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Stellantis CEO: Companies losing money on EVs may only have until 2030

Breana Noble, The Detroit News on

Published in Automotive News

The CEO of the maker of Chrysler, Dodge, Jeep, Ram and other vehicles said on Wednesday he expects before the end of the decade that automakers could start to drop out of the market because of the electrification transition.

The competitors in the best position to survive that, Stellantis NV's Carlos Tavares contends, are the legacy companies whose gas- and diesel-powered vehicles are charging that move to electric vehicles and other alternative fuel technologies. Tavares frequently has dubbed this era as "Darwinian" where only the fittest will

"What we believe is that the guys who are using what we would call as a shortcut, the legacy business, to fund the future are going to be the guys who are going to be in the best position to accommodate to those different scenarios, because basically, we are doing very good money with the legacy business," Tavares said during a fireside chat at Goldman Sachs' 15th Annual Industrials and Autos Week. "Already, (there is) significant money with the EV business, but there is still a lot of uncertainty out there."

Two events next year are driving that unstable outlook: the U.S. presidential election and the European parliament election, Tavares said. The results could have substantial implications for how quickly consumers adopt EVs.

The Biden administration has proposed ambitious fuel-economy standards that would nearly halve fleet fuel consumption by 2035. If former President Donald Trump or another Republican candidate wins, though, those targets could be rolled back.

Depending on those results, there could be more bumps to making that turn to EVs. The fewer the obstacles, the sooner automakers that aren't making money on EVs could be in danger, Tavares said, putting out an estimate of two to three years before they begin collapsing. It could be closer to five or six year, though, the more veering EV growth experiences.

"If it's purely linear, with the amount of capital that you need to fund for products, which structurally are less profitable than the ICEs, they are going to put themselves in trouble quite quickly," Tavares said. "And in that case, a shorter period of time for them."

In the United States and in Europe, Stellantis' electrified vehicles are in the black, he said. The automaker previously said 2026 is when it expects cost parity between producing an EV and internal combustion engine vehicle. That's happening faster in Europe than in the United States, because Stellantis only is just beginning to launch all-electric vehicle here.

Profit has to be made on a $25,000 car, Tavares said, or else a company will be in trouble by excluding middle-class buyers. In Europe, the new ë-C3 from French brand Citroën is priced at just over $25,100 (23,300 euro) and is profitable.

 

"Because we see that the offensive on BEVs can be Tesla in the U.S., can be the Chinese in Europe is going to put a lot of pressure on pricing on MSRPs," he said. "So, if you want to have good margins in terms of EVs, you have to be super sharp on cost, because if you want to attract the middle classes, you need to have pricing at the core of the market that makes you profitable. So, how to get a profitable pricing at the core of the market is an equation that you can only solve if you reduce cost, and this is what we are reasonably good."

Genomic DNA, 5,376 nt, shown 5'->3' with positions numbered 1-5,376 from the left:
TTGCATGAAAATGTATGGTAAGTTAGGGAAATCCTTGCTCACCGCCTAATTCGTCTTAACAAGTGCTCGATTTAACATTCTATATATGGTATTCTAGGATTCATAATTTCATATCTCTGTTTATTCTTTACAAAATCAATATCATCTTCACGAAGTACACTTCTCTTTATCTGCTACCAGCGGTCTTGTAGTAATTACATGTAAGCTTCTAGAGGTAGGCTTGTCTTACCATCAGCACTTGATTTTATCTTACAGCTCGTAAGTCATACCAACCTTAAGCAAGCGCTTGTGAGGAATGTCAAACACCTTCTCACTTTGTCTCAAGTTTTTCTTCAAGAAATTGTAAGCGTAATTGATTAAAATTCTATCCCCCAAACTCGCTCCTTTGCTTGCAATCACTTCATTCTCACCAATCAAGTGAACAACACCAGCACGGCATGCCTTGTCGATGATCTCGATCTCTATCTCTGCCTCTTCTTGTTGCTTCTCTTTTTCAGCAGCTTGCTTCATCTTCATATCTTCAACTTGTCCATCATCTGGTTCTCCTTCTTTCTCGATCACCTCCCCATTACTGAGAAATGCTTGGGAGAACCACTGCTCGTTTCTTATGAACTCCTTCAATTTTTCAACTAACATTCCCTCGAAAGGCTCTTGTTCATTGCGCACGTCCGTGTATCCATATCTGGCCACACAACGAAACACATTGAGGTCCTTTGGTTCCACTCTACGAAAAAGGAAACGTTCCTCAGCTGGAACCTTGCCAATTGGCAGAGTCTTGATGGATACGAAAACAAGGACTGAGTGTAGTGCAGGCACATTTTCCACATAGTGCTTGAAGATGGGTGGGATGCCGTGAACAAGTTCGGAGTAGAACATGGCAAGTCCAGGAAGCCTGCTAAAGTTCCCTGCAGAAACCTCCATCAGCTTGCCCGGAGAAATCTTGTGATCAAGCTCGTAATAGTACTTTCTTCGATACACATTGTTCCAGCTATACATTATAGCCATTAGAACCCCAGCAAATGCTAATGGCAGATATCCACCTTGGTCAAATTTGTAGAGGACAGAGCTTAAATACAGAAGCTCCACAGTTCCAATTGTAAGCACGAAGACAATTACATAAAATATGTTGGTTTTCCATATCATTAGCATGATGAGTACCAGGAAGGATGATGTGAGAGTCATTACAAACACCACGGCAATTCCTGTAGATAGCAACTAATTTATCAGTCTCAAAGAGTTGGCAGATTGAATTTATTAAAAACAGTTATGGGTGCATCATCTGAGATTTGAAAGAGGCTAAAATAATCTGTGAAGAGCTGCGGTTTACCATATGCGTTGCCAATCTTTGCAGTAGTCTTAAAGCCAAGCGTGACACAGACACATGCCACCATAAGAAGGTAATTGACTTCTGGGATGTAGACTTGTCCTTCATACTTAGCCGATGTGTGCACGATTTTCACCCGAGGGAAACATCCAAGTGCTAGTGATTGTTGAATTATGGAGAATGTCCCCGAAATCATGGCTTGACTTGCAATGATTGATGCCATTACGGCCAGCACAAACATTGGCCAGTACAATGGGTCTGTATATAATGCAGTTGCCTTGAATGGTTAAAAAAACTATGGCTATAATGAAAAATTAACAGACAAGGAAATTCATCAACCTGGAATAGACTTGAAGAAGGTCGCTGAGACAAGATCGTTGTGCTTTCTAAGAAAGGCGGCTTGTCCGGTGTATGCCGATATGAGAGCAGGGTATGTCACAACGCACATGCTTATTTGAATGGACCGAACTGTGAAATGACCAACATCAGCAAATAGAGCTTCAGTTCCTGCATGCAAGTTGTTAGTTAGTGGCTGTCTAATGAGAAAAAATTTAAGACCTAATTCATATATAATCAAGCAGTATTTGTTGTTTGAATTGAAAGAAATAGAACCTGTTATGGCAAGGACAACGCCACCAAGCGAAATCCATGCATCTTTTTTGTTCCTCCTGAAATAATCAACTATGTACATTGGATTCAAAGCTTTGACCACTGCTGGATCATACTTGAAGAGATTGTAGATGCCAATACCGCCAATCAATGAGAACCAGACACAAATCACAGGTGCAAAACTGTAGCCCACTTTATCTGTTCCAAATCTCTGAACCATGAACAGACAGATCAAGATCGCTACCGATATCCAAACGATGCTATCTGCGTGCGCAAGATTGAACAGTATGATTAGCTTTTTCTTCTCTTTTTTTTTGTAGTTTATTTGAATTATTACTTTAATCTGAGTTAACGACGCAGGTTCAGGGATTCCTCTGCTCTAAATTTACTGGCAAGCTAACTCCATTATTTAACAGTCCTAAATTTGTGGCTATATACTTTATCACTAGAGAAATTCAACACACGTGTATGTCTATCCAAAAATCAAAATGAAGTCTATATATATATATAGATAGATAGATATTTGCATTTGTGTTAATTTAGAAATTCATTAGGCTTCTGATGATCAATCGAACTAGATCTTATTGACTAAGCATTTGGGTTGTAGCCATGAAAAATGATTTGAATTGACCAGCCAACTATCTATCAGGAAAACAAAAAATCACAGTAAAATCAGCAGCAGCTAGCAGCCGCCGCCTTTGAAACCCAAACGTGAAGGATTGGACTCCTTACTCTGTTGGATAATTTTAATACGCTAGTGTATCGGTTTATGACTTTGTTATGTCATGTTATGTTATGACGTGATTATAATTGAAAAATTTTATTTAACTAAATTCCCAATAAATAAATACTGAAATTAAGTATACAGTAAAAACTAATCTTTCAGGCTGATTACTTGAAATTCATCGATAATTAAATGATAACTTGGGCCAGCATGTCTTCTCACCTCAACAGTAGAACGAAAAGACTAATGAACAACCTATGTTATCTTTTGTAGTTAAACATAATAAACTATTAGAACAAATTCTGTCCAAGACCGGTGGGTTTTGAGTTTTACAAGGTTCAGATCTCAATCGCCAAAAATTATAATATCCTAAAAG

Stellantis last month announced a second round of voluntary severance incentives this year for U.S. salaried workers. Its new contract with the United Auto Workers also makes available a $50,000 buyout package for retirement-eligible employees next year and in 2026.

He also cited in the offensive Stellantis' investment in and export distribution joint-venture with Chinese EV maker Zhejiang Leapmotor Technologies Ltd. The company has a 30% lower starting point in supply costs than anything in the Western world, Tavares said.

Despite the regulatory uncertainty around EVs, Tavares said the ultimate destination to electrification isn't changing. That makes the challenge ensuring the company doesn't have too much empty capacity, which has prompted announcements by automakers in recent weeks to pullback on EV investments and delay launches. Tavares said Stellantis is prepared for a steep ramp up through 2027 or '28, and based on the elections, will decide when to invest more.

That being said, Tavares said the automaker remains "on track" when it comes to its Dare Forward 2030 strategy that calls for $323 billion (300 billion euro) in annual revenue by the end of the decade. That plan forecasted 50% of U.S. sales and 100% in Europe would be all-electric.

Although Stellantis has posted the best profit margins in the industry at 14.4% in the first half of the year, Tavares described 2023 as "not so good" with the company "very far from operational excellence." He cited weaknesses in outbound logistics such as the delivery time of sold vehicles in Europe to customers, sales and marketing, and pure supply.

Chief Financial Officer Natalie Knight added that the second half of the year typically is weaker in profitability and free cash flow. In October, she also had noted that the UAW's 44-day strike cost it less than $800 million (750 million euro) in net income this fall.

Ford Motor Co. said it lost $1.7 billion over its 41-day strike. At General Motors Co., it lost $1.1 billion in operating profit over 46 days.


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